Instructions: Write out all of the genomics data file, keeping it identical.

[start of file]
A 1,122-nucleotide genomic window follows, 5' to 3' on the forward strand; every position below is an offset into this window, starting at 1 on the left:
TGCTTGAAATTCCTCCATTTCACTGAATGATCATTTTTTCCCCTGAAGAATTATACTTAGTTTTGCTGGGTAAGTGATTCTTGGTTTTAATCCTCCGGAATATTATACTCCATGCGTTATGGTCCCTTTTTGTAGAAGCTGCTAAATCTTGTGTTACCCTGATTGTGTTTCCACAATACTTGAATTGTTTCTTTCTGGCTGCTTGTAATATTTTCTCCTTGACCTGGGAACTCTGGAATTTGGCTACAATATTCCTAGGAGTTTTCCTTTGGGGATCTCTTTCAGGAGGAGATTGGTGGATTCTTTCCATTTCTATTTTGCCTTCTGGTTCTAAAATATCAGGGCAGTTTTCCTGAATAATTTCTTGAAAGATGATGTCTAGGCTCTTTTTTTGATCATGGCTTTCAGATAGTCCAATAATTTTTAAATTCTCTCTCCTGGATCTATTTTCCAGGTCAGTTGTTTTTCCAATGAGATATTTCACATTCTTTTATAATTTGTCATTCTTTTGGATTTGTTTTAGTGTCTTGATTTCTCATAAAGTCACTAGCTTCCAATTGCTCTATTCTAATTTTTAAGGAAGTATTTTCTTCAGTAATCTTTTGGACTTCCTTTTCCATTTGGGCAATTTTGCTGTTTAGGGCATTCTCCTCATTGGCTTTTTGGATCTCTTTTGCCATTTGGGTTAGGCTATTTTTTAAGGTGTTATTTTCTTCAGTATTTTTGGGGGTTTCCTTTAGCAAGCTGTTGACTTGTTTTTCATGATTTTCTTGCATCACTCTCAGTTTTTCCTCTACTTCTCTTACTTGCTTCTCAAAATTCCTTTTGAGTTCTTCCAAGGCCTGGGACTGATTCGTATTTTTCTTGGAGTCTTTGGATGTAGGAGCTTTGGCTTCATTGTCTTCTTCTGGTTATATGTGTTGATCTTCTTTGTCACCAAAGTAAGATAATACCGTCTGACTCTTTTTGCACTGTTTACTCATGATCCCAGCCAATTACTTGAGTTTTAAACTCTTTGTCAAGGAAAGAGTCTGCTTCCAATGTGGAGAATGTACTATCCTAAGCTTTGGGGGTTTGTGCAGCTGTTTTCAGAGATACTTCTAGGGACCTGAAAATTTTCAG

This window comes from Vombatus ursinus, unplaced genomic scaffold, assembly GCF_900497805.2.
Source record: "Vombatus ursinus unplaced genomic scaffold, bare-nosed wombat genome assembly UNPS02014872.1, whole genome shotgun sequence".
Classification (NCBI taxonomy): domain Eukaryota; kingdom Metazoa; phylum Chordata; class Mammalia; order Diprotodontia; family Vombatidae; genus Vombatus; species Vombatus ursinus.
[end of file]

A 1,122-nucleotide genomic window follows, 5' to 3' on the forward strand; every position below is an offset into this window, starting at 1 on the left:
TGCTTGAAATTCCTCCATTTCACTGAATGATCATTTTTTCCCCTGAAGAATTATACTTAGTTTTGCTGGGTAAGTGATTCTTGGTTTTAATCCTCCGGAATATTATACTCCATGCGTTATGGTCCCTTTTTGTAGAAGCTGCTAAATCTTGTGTTACCCTGATTGTGTTTCCACAATACTTGAATTGTTTCTTTCTGGCTGCTTGTAATATTTTCTCCTTGACCTGGGAACTCTGGAATTTGGCTACAATATTCCTAGGAGTTTTCCTTTGGGGATCTCTTTCAGGAGGAGATTGGTGGATTCTTTCCATTTCTATTTTGCCTTCTGGTTCTAAAATATCAGGGCAGTTTTCCTGAATAATTTCTTGAAAGATGATGTCTAGGCTCTTTTTTTGATCATGGCTTTCAGATAGTCCAATAATTTTTAAATTCTCTCTCCTGGATCTATTTTCCAGGTCAGTTGTTTTTCCAATGAGATATTTCACATTCTTTTATAATTTGTCATTCTTTTGGATTTGTTTTAGTGTCTTGATTTCTCATAAAGTCACTAGCTTCCAATTGCTCTATTCTAATTTTTAAGGAAGTATTTTCTTCAGTAATCTTTTGGACTTCCTTTTCCATTTGGGCAATTTTGCTGTTTAGGGCATTCTCCTCATTGGCTTTTTGGATCTCTTTTGCCATTTGGGTTAGGCTATTTTTTAAGGTGTTATTTTCTTCAGTATTTTTGGGGGTTTCCTTTAGCAAGCTGTTGACTTGTTTTTCATGATTTTCTTGCATCACTCTCAGTTTTTCCTCTACTTCTCTTACTTGCTTCTCAAAATTCCTTTTGAGTTCTTCCAAGGCCTGGGACTGATTCGTATTTTTCTTGGAGTCTTTGGATGTAGGAGCTTTGGCTTCATTGTCTTCTTCTGGTTATATGTGTTGATCTTCTTTGTCACCAAAGTAAGATAATACCGTCTGACTCTTTTTGCACTGTTTACTCATGATCCCAGCCAATTACTTGAGTTTTAAACTCTTTGTCAAGGAAAGAGTCTGCTTCCAATGTGGAGAATGTACTATCCTAAGCTTTGGGGGTTTGTGCAGCTGTTTTCAGAGATACTTCTAGGGACCTGAAAATTTTCAG

This window comes from Vombatus ursinus, unplaced genomic scaffold, assembly GCF_900497805.2.
Source record: "Vombatus ursinus unplaced genomic scaffold, bare-nosed wombat genome assembly UNPS02014872.1, whole genome shotgun sequence".
Classification (NCBI taxonomy): domain Eukaryota; kingdom Metazoa; phylum Chordata; class Mammalia; order Diprotodontia; family Vombatidae; genus Vombatus; species Vombatus ursinus.